5. Next ensure the script is executable by running the following command to enable its execute bit (substituting "connect.sh" with the name of your script):

chmod u+x connect.sh

6. With the script saved and executable, move it to a desired location on your hard drive (such as your Documents folder). You can even put a period before its name (i.e., ".connect.sh") to leave it where it is and make it invisible in the Finder.

With the script saved you can run it directly from within the Terminal by using the dot-slash notation "./path/to/connect.sh" as you would run any shell script; however, to make it run each time you create a new Terminal window you would need to add it to your shell's start-up file. To do this for the default "bash" shell in OS X, you will need to add the script to the hidden ".bashrc" file that is in your home directory.

1. Enter "pico .bashrc" in the Terminal to create and edit the .bashrc file if it does not already exist.

2. Enter the command to execute the script in the editor so it points to the place where you have saved your script. For example, if you have it in your Documents folder then you would type the following:

./Documents/connect.sh

3. Save the .bashrc file and exit the editor by using the Control-O and Control-X hot keys.

After the .bashrc file has been saved then you should be all set. Now whenever you open the Terminal it will prompt you to select one of your servers. After this you can select the type of connection (ssh, sftp, telnet, etc.) and provide any additional arguments if needed, and then be off and running. To continue a normal Terminal session without using this menu, you can press control-C at any time to cancel it and return to the command prompt.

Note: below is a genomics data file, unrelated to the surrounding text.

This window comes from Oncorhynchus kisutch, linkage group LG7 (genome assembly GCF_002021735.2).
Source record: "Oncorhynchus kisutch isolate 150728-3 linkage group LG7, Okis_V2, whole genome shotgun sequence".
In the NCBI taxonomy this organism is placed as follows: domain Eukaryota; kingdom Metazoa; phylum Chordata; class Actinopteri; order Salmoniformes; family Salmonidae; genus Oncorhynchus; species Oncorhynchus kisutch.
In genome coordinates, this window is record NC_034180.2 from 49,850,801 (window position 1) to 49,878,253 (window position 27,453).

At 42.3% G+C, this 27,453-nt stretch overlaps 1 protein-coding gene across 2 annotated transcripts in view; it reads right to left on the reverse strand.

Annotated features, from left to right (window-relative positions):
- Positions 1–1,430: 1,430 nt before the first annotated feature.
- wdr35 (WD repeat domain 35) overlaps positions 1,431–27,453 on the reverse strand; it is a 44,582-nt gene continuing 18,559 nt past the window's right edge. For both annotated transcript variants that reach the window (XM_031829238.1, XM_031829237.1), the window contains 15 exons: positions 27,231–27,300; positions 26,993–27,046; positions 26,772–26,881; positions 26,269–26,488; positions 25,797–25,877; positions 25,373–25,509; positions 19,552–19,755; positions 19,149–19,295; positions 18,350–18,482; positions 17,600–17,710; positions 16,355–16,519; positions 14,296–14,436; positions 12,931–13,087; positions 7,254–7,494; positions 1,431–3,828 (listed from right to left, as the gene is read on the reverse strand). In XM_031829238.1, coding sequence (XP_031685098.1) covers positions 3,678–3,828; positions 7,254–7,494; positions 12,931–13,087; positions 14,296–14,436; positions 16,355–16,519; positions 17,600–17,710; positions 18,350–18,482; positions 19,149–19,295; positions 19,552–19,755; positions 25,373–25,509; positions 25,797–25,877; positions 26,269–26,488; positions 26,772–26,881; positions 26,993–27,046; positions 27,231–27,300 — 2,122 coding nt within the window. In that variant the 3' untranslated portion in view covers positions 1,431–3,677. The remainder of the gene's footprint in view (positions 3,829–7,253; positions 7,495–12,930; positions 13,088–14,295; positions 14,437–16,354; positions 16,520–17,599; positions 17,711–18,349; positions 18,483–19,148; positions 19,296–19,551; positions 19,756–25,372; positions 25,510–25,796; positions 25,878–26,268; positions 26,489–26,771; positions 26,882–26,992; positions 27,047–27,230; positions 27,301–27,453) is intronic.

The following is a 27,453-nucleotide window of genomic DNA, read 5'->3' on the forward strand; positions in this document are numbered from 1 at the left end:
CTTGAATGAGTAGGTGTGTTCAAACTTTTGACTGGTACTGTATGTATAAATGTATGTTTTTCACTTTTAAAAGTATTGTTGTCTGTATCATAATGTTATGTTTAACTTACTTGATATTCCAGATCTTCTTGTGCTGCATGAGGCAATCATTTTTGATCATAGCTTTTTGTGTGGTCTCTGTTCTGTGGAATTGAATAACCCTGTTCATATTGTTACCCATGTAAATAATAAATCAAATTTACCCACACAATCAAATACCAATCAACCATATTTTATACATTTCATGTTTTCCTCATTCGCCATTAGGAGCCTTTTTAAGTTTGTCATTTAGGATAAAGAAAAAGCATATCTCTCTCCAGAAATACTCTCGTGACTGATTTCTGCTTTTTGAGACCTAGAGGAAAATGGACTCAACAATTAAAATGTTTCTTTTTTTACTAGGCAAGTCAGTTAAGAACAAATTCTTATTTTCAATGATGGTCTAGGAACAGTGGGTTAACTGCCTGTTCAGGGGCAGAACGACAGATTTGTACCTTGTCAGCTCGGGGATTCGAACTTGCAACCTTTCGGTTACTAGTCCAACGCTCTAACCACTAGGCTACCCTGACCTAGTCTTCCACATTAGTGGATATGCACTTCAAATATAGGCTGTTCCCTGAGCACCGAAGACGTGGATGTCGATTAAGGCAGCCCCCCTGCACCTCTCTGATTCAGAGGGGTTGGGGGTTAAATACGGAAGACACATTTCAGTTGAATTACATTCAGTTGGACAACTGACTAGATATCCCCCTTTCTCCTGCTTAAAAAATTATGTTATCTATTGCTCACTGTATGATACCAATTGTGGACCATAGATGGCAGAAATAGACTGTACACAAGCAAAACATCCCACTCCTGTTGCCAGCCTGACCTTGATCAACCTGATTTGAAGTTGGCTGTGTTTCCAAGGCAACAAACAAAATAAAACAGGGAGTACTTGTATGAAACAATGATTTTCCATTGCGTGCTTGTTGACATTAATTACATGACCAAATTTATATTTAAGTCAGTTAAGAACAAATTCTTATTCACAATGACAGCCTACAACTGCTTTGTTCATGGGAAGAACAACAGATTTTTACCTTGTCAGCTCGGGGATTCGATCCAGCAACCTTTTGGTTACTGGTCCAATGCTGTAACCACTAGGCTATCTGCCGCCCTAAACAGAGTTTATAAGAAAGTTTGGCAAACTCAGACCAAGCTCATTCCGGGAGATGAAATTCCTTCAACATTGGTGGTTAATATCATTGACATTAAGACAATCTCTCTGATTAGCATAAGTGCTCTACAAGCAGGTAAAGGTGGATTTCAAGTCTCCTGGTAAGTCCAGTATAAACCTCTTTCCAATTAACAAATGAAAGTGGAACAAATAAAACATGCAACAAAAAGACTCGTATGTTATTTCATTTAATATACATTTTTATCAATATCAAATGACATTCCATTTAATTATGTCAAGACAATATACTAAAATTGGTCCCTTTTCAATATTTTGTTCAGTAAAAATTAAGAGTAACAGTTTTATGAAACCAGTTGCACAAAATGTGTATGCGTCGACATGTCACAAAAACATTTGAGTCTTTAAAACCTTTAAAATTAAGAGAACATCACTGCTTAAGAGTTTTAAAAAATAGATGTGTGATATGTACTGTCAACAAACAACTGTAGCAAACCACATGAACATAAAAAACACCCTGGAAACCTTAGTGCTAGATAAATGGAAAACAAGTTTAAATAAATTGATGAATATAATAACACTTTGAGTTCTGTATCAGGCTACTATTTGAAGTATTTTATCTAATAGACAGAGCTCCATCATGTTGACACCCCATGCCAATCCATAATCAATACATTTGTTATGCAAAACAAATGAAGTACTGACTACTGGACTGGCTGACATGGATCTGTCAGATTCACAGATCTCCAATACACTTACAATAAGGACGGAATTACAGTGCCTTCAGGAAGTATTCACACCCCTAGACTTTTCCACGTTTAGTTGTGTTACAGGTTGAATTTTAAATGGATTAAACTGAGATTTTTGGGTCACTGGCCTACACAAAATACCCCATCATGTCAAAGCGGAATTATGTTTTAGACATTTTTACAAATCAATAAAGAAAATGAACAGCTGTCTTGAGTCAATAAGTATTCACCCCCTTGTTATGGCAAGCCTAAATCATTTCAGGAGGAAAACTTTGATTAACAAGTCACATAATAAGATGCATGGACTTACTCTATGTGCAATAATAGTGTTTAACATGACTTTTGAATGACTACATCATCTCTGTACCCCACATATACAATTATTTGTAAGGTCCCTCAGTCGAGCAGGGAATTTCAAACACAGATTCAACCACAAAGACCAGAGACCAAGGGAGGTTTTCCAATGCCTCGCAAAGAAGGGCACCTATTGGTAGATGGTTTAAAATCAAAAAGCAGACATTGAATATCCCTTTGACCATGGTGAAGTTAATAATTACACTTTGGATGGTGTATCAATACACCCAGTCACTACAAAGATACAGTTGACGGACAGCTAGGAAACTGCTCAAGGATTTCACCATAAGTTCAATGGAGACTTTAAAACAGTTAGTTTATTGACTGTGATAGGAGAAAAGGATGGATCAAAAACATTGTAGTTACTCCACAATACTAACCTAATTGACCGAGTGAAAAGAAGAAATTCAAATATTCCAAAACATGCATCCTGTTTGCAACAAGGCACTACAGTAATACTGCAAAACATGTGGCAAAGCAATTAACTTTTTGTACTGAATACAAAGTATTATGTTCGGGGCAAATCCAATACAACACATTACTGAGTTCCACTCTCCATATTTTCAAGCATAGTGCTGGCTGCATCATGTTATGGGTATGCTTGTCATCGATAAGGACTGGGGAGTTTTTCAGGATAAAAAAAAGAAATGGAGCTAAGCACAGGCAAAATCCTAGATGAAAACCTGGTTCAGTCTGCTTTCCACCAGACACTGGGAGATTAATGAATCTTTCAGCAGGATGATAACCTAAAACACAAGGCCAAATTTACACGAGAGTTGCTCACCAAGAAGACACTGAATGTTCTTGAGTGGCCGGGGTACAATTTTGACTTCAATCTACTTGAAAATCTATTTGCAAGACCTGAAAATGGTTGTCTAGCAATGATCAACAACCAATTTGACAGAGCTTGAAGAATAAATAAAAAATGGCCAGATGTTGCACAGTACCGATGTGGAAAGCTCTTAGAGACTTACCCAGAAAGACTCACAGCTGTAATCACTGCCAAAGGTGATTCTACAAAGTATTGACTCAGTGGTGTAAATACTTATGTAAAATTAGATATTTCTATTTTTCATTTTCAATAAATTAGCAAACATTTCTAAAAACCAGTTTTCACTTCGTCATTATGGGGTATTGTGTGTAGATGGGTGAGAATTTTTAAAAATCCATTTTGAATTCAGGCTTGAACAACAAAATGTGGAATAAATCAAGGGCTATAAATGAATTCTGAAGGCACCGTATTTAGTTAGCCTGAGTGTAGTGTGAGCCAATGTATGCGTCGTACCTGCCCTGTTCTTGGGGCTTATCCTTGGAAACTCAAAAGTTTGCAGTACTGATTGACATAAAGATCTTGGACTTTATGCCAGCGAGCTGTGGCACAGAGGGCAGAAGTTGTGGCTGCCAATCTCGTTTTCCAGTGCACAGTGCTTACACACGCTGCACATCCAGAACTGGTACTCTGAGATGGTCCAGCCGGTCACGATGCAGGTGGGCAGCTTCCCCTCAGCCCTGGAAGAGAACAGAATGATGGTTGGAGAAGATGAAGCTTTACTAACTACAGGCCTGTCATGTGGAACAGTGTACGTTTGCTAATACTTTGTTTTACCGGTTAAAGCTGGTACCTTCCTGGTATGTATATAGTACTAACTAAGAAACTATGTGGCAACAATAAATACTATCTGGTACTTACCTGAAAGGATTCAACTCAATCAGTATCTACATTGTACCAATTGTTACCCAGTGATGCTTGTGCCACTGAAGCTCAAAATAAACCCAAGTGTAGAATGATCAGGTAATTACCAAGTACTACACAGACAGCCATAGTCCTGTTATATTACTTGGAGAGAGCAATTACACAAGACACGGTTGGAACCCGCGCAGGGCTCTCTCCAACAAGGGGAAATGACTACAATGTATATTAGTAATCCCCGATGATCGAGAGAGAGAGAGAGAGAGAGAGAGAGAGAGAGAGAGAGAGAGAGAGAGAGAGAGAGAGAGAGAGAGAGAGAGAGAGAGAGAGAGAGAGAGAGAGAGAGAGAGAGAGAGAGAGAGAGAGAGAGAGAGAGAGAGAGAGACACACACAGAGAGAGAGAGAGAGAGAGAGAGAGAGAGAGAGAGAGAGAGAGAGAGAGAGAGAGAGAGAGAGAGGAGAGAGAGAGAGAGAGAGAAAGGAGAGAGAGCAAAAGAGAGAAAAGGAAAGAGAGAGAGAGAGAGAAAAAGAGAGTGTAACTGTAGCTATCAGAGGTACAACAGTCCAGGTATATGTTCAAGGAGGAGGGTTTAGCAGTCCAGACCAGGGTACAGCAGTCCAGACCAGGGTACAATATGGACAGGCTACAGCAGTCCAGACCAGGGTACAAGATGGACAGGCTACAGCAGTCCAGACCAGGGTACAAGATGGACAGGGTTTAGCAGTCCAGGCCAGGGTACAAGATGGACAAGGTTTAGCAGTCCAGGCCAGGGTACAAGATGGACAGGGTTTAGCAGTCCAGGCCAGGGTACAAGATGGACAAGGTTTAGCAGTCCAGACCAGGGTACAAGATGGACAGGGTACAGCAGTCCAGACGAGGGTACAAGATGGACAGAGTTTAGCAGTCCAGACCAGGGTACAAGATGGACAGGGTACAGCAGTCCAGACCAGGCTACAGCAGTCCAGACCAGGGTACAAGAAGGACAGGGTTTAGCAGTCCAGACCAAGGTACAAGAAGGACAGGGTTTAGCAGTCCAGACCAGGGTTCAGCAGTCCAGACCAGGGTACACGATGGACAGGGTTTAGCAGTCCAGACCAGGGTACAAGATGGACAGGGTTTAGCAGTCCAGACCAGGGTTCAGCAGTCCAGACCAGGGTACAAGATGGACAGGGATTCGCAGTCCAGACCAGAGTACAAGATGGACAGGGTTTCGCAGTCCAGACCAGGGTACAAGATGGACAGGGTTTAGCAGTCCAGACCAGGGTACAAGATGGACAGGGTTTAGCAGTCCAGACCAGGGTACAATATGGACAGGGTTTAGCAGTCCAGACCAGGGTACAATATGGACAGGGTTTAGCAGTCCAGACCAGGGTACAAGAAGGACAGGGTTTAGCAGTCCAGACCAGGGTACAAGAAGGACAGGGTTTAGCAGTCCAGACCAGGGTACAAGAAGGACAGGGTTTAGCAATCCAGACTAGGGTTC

Security tips: While this script will work conveniently, storing your passwords in it is just like having them in any unencrypted text file and this does pose a security risk. Alternative options for doing this are to place the script in an encrypted disk image that you have set to mount at login, and removing the "|password" portion of each server entry. The disk image option will keep the file encrypted, and removing the password from it will just require you to enter your password for each connection (this is a preferred setup). A final option you can do is set up ssh keys so no password will be required and your ssh server will automatically recognize your system.

While this script is for ssh and similar remote connections, you can use its syntax to set up other common commands that you regularly use. The idea here is to add a neat menu option instead of having to access cumbersome GUI elements or enter your connection sessions manually. Do you have any tips for managing common tasks in the Terminal? If so then let us know in the comments.



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About the author

    Topher, an avid Mac user for the past 15 years, has been a contributing author to MacFixIt since the spring of 2008. One of his passions is troubleshooting Mac problems and making the best use of Macs and Apple hardware at home and in the workplace.